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Report this Post11-24-2014 10:28 PM Click Here to See the Profile for fierofoolClick Here to visit fierofool's HomePageClick Here to Email fierofoolSend a Private Message to fierofoolEdit/Delete MessageReply w/QuoteDirect Link to This Post
Also look at phondawgz's diagram showing the brown and red vacuum lines going to the throttle body. If his suggestion doesn't indicate the cause and the intake or throttle body has ever been removed those may not have been reattached well. There's also a larger short line at the back of the throttle body that sometimes loses it's seal when the throttle body is removed. It's located directly behind where my pen is pointing. The two vacuum line ports can be seen on either side of the pen.

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gerryg
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Report this Post11-25-2014 01:23 AM Click Here to See the Profile for gerrygClick Here to Email gerrygSend a Private Message to gerrygEdit/Delete MessageReply w/QuoteDirect Link to This Post
Thanks phonedawgz and fierofool. I'm going to do all that that you both suggested. Thanks to fierofool I now know that the two hose receptacles on the cruise control do not have anything connected to them. So there is no vacuum source unplugged. I do have a new IAC and a new MAT sensor that I got from the Fiero store. I will try phonedawgs method first and look at fierofools suggested possible vacuum leaks before installing these new parts.If I find the problem before installing them, I'll just keep them for later use
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olejoedad
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Report this Post11-25-2014 08:55 AM Click Here to See the Profile for olejoedadClick Here to Email olejoedadSend a Private Message to olejoedadEdit/Delete MessageReply w/QuoteDirect Link to This Post
Plug the port on the trunk wall vacuum line that is attached to the C/C vacuum canister. It is not uncommon for the vacuum hose to the canister to be cracked or a rust hole in the canister.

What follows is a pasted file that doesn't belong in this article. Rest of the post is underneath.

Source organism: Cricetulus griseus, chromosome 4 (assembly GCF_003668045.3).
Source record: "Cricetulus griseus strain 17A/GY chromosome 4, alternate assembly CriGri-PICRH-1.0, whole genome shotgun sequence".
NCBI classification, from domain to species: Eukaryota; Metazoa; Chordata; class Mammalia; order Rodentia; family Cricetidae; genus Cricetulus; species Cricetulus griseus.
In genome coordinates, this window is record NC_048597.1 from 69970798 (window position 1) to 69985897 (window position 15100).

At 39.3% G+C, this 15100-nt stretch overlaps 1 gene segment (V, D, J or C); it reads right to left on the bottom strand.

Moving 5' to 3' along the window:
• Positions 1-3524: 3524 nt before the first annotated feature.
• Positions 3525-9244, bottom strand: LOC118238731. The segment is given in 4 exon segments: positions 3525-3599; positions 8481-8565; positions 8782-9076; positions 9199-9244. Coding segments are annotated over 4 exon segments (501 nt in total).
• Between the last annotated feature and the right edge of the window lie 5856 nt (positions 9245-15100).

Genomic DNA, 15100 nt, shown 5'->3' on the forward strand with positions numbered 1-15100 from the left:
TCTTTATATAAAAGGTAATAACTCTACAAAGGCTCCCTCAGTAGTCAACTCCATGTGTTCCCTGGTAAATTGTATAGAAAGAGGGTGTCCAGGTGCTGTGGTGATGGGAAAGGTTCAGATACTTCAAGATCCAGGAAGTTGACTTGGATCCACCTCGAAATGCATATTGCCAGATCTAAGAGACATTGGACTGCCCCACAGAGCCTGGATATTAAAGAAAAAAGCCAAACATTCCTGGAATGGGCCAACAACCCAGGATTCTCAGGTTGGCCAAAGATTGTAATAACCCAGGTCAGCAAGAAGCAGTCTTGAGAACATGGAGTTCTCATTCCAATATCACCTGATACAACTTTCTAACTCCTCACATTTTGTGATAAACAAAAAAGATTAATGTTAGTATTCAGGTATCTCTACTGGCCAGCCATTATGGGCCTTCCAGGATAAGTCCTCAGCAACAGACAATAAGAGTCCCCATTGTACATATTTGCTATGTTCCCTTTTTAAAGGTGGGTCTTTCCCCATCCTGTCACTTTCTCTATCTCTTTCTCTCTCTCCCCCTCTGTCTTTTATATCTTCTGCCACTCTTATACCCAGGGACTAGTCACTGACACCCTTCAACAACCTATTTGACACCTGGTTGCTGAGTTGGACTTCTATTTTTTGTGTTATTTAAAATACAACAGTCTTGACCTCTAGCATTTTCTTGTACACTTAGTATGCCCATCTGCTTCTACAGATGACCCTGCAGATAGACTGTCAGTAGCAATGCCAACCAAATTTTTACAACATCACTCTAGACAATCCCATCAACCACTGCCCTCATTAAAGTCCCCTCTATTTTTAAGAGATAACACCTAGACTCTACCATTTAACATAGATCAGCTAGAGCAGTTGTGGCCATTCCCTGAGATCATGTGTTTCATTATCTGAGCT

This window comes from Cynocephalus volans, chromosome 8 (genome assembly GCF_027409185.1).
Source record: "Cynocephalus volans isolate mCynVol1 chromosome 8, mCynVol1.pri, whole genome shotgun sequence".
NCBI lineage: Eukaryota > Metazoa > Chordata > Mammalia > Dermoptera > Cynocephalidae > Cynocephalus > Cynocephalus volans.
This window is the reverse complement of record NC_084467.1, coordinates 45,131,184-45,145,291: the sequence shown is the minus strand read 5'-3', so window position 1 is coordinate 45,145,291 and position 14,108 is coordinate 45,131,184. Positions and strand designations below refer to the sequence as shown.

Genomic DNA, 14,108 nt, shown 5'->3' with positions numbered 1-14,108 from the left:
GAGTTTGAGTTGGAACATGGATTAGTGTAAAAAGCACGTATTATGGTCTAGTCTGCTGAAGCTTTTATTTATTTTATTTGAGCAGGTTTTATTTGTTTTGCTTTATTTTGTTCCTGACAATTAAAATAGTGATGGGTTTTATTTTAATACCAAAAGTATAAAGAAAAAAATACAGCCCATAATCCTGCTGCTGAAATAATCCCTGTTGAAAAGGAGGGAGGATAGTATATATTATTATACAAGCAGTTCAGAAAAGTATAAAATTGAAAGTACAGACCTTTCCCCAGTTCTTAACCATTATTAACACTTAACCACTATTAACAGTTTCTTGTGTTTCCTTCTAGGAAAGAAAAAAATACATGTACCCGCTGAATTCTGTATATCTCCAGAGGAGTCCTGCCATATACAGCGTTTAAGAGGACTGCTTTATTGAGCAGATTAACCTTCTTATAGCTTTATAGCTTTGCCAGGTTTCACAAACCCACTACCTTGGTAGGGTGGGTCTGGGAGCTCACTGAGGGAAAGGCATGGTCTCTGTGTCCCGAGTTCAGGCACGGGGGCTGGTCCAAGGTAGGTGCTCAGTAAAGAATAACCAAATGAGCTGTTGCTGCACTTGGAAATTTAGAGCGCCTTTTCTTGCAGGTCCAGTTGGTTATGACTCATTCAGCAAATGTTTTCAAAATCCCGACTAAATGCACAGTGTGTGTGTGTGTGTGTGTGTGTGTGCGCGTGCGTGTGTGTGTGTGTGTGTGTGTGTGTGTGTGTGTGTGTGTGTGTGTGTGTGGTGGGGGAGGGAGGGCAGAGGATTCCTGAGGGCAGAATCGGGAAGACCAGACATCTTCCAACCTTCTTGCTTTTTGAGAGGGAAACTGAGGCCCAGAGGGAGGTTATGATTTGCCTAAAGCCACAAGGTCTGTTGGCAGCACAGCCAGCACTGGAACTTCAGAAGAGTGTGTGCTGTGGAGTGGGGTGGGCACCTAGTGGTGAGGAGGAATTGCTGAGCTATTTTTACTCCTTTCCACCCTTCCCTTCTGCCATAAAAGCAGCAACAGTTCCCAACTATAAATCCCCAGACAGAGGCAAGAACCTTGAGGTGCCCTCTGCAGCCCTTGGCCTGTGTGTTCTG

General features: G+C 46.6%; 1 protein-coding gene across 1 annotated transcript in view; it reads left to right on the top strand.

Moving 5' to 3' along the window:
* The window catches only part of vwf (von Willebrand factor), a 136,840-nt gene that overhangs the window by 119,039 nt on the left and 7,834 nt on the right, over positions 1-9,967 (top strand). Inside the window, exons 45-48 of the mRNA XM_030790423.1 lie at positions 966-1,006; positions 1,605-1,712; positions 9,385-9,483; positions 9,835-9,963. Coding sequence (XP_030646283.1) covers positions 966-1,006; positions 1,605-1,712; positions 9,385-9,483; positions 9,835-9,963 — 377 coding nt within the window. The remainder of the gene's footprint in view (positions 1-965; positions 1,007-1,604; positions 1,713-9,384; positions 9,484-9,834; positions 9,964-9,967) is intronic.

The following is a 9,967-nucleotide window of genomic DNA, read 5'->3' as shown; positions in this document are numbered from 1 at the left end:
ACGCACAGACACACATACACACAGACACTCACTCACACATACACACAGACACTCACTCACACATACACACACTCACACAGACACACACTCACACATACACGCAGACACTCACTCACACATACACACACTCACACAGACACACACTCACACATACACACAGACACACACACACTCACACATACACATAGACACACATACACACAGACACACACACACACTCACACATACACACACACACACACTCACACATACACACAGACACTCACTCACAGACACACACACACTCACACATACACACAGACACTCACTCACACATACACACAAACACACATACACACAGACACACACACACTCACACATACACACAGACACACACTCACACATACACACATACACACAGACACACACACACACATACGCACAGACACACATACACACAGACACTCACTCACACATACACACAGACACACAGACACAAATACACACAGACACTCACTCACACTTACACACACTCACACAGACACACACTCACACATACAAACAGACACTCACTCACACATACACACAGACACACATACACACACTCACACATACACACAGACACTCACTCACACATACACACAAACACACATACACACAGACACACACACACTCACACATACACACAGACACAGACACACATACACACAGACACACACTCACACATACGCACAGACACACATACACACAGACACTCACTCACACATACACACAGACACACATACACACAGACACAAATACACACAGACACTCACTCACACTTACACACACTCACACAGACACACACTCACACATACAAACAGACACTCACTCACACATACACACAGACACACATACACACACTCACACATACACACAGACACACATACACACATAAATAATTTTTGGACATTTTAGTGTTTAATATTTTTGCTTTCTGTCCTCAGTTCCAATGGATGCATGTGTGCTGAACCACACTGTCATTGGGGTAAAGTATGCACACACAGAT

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fierofool
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Report this Post11-25-2014 09:48 AM Click Here to See the Profile for fierofoolClick Here to visit fierofool's HomePageClick Here to Email fierofoolSend a Private Message to fierofoolEdit/Delete MessageReply w/QuoteDirect Link to This Post
If you do install the new IAC, inspect it before adjusting it. Your instructions may tell you that the adjustment should be 1 1/8 inch from the top of the pintel to the flanged seat where the gasket sits. There are two styles of IAC's. One has a slot on either side of the pintel shaft. This style should be adjusted by exerting inward force on the end of the pintel while rocking it from side to side. It will slowly move inward. If you rotate it you will damage it.

The other style has a smooth round shaft. To adjust this one, hold the IAC in your hand and with your thumb and finger, retract the spring away from the two notches in the pintel. Now you can screw it downward to achieve the required setting.

You can even make the measurement a little under 1 1/8 inch just to prevent jamming it and damaging it. It will adjust itself.